Irene, a widow, says Donald brought love back into her life in a most unexpected way.
BY IRENE HOLLAND
PHOTOS BY MARIE RODRIGUEZ
At 83-years-young, if anyone had told me I would be in love for the second time in my life I would have disagreed totally with them.
After I moved to Charleston in June 2017 as a widow in order to be closer to family, I knew I needed to find a companion as I found myself talking to myself most of the time. I told all of my friends that I was looking for a dog.
My criteria were pretty simple – I didn’t want a small dog that I could trip over and also not a huge dog that would pull me over when leash walking. But I knew I wanted an adult dog.
Late last Spring I was playing bridge and had just eaten lunch with “the girls” when my daughter called me about a dog she thought would be perfect for me.
She was at Charleston Animal Society and had met “Stormy.” He was a medium-sized, senior poodle with a patch of grey here and there, an incredibly friendly personality and he was completely blind.
I got so excited I left my credit card at the restaurant and took off in the pouring rain to go meet Stormy at the shelter.
LOVE AT FIRST WAG
When I arrived, I knew it was meant to be. Here was this timid black dog who had been found out in the rain several days before. His microchip wasn’t registered but he was neutered. And on top of the blindness, he was heartworm positive and way too skinny. The shelter said he was about 10 years old.
I fell in love instantly and knew this would be my buddy. But the name “Stormy” just didn’t fit – so I renamed him “Donald” because he does sort of have hair on his head like Donald Trump. Going through the adoption process could not have been easier. Very nice people took me through the adoption paperwork and even provided Donald his first bag of dog food. They also made arrangements to start Donald on his heartworm treatment! I was thrilled and made a donation to Charleston Animal Society.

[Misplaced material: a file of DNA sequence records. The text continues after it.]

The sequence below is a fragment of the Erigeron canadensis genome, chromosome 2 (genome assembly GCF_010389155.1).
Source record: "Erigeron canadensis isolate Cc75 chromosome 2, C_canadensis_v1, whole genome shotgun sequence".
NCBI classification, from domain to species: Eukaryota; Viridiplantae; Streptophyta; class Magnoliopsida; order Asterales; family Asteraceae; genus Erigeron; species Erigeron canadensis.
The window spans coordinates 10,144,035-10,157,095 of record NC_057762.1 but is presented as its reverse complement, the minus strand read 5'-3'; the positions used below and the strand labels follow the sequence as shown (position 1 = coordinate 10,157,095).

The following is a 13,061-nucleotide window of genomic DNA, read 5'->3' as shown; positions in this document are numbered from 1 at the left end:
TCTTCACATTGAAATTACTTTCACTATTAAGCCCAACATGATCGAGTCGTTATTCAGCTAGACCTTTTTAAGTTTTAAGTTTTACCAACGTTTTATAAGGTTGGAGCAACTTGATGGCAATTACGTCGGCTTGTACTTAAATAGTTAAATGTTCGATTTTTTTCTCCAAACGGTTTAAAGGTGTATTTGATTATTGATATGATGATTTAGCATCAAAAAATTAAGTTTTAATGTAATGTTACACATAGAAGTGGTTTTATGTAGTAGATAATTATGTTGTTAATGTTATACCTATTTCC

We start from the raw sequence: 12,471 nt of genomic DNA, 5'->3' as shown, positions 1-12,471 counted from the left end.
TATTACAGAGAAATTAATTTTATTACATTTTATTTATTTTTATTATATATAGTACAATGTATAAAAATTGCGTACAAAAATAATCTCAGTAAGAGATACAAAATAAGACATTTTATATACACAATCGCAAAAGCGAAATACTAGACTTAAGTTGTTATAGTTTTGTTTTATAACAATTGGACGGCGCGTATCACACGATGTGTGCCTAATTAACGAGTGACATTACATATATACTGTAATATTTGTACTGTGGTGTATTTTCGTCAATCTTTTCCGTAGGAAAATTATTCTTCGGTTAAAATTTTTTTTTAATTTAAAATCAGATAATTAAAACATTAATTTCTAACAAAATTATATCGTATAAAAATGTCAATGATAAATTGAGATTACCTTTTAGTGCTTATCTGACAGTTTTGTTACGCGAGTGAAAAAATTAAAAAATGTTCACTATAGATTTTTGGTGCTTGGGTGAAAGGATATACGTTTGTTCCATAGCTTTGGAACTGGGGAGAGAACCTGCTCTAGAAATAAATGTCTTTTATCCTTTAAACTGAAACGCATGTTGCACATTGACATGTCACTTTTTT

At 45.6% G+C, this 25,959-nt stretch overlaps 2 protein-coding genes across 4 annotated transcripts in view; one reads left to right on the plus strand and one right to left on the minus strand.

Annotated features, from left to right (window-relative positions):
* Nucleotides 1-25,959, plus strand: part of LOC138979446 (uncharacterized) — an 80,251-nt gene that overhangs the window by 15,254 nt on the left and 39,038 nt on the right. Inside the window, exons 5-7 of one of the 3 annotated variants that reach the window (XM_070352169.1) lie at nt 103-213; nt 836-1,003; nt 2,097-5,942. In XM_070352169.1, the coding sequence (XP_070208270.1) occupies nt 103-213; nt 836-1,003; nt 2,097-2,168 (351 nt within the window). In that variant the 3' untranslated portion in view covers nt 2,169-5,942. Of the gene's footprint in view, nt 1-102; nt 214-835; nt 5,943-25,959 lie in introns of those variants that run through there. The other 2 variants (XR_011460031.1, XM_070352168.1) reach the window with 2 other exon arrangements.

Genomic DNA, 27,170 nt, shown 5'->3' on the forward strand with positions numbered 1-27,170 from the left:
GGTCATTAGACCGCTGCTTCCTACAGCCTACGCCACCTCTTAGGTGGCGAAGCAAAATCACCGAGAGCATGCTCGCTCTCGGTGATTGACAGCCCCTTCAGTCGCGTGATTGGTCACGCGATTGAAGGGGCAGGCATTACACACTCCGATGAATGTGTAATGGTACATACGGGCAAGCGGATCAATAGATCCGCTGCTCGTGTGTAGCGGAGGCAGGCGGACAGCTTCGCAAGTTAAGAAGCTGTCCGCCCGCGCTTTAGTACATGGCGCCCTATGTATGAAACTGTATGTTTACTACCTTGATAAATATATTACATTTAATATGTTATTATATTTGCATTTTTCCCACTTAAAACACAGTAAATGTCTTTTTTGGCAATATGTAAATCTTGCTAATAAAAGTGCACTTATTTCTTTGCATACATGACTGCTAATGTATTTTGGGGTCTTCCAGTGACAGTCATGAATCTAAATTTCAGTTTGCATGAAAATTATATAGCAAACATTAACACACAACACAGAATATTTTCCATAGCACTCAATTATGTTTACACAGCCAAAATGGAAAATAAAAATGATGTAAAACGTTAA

MY NEW LIFE
It took only a couple of days for Donald to walk around the furniture in my home and not bump into anything. He has great hearing and a terrific sense of smell and knows where I am by sound. He walks well on a leash and needs very little guidance to not bump into trees or benches on walks.
He loves children and other dogs but I’m still not sure about cats. He does have some separation anxiety and checks on my location frequently but doesn’t mind being left alone for a few hours during the day. He is housetrained and crate trained but I only use the crate when absolutely necessary.
All my life my dogs have been family dogs, shared with husband and children but this time, Donald is mine — all mine!
As a senior lady I highly recommend adopting a senior animal. No furniture chewing and as I’ve learned, you can teach an old dog new tricks. Donald learned to sit, stay and stop (when I find him heading toward a danger while leash walking).
Thanks to Charleston Animal Society for saving senior, disabled dogs like Donald. I may have been alone before, but Donald has filled the hole I had in my heart and even though he doesn’t answer back I now have someone to talk to, anytime I want.